As a parent of a child with Type 1 diabetes, I’d like to take the time out and inform the public that November is National Diabetes Awareness Month. Diabetes in both forms – Type 1 and Type 2 – is the single most costly chronic disease today, and affects nearly 21 million Americans, with that number steadily increasing each year. You will find that the statistics on diabetes are not only staggering, they are also frightening.
Our son, Jack, is a carrier for The Waynedale News. He was diagnosed with Juvenile Diabetes at the age of seven, two years ago now. Jack delivers the papers on his bike in the Mariners Ridge/Pheasant Run/Winchester Ridge additions.
The Juvenile Diabetes Research Foundation (JDRF) founded in 1970 by the parents of children with Type 1 (often called juvenile) diabetes — an autoimmune disease that strikes children suddenly, making them insulin dependant for life, and carries the constant threat of devastating complications. Type 1 diabetes, the most severe form of the disease, needs constant attention, and managing it is a 24/7 job that requires daily multiple insulin infusions, a rigorous meal plan, and tight control of blood sugar levels. We are thankful that Jack is now on an insulin pump. Being a parent of a child with Type 1 diabetes usually means many sleepless nights, constantly checking my child’s blood sugar level while he’s asleep, in fear of seizures, and comas that can happen overnight. For those with Type-1 diabetes, life is a never-ending routine of finger sticks and insulin injections just to stay alive.
More than 1.5 million people are diagnosed with diabetes each year. What’s more, the increasing rate of obesity among young adults today only exacerbates the rising cases of Type 2 diabetes in the U.S. – the form of diabetes which is in direct correlation with one’s diet. In people with Type 2 diabetes, a person’s body still produces insulin but is unable to use it effectively.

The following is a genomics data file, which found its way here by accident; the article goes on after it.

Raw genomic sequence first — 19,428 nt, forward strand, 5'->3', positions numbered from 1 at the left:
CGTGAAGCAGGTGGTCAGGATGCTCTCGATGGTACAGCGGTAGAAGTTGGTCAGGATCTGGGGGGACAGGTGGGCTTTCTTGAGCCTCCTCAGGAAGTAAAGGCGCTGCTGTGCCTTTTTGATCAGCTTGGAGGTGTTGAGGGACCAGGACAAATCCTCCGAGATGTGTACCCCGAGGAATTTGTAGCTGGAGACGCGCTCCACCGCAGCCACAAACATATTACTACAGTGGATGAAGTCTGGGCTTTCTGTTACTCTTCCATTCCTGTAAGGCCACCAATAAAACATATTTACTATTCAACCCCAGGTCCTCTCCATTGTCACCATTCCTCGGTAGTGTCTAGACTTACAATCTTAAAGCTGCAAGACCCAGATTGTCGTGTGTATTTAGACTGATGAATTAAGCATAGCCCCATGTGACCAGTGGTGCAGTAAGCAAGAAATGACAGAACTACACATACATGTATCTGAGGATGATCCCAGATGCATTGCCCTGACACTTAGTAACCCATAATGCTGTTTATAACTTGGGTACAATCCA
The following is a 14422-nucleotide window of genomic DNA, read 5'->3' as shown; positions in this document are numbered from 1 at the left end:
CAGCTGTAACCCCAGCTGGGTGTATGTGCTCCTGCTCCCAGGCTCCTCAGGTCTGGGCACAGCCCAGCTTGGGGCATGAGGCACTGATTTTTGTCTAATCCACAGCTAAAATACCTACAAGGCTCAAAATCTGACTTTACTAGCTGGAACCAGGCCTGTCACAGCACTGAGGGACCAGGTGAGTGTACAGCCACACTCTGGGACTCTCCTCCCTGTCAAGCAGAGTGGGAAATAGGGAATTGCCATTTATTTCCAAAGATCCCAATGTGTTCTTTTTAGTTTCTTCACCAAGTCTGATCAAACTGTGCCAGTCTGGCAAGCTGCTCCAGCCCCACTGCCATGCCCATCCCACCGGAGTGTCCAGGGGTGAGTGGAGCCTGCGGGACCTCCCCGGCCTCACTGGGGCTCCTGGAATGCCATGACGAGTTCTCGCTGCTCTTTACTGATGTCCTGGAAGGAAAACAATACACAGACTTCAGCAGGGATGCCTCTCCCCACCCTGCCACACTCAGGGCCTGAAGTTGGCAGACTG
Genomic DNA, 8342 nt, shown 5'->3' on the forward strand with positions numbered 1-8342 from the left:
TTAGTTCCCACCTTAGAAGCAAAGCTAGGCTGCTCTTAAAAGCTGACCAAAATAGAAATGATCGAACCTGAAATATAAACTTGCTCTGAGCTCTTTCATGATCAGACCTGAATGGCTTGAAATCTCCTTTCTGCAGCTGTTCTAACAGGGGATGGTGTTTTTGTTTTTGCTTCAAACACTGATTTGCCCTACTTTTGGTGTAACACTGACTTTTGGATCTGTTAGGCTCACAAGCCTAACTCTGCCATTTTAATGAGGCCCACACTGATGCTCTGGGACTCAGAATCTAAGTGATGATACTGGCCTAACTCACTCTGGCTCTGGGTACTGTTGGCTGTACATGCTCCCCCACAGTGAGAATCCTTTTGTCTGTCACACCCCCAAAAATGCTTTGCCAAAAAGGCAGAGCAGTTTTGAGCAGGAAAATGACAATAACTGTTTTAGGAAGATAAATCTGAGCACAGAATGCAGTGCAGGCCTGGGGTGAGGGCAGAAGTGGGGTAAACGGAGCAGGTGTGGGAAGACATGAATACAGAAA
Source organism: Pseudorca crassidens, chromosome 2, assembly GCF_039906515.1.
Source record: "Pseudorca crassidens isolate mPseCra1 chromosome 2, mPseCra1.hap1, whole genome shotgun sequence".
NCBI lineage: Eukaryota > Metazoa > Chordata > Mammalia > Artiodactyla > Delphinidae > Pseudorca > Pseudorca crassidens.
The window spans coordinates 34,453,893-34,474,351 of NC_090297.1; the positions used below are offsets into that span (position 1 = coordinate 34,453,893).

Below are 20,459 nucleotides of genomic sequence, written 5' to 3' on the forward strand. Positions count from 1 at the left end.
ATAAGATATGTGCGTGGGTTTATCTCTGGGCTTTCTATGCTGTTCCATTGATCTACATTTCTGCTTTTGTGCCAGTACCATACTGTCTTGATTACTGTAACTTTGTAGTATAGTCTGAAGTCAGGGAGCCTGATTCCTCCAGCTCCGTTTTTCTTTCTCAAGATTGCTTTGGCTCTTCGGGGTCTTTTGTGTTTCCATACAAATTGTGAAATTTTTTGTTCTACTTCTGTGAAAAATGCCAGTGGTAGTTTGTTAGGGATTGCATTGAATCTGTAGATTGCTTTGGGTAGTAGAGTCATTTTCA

In both forms of diabetes, merely taking insulin does not cure the disease. And the damage of complications caused by diabetes does not discriminate against either form. As the leading cause of kidney failure, adult blindness, and non-traumatic amputations, and a leading cause of nerve damage, stroke and heart attacks, it is no wonder why diabetes accounts for $132 billion in health care costs a year.
This November 14th marked the very first World Diabetes Day observed by the United Nations, an extremely important milestone in recognizing diabetes as a worldwide epidemic and elevating it to the same threat level as HIV/AIDS, tuberculosis and malaria. This recognition provides the perfect opportunity to raise awareness for diabetes and more importantly, provides a platform in which to further encourage Congress to support Type 1 diabetes research by renewing the Special Diabetes Program – a landmark program providing critically needed federal funding for Type 1 diabetes research. Unless the program is renewed this year, 35% of federal support for Type 1 diabetes research is as risk – possibly delaying or even halting the current progress of promising research towards a cure.
My hope is to inform everyone about the devastating effects of diabetes and the enormous toll it places on the economy. The combined efforts from fellow citizens and both state and federal government can and will help halt this terrible disease.
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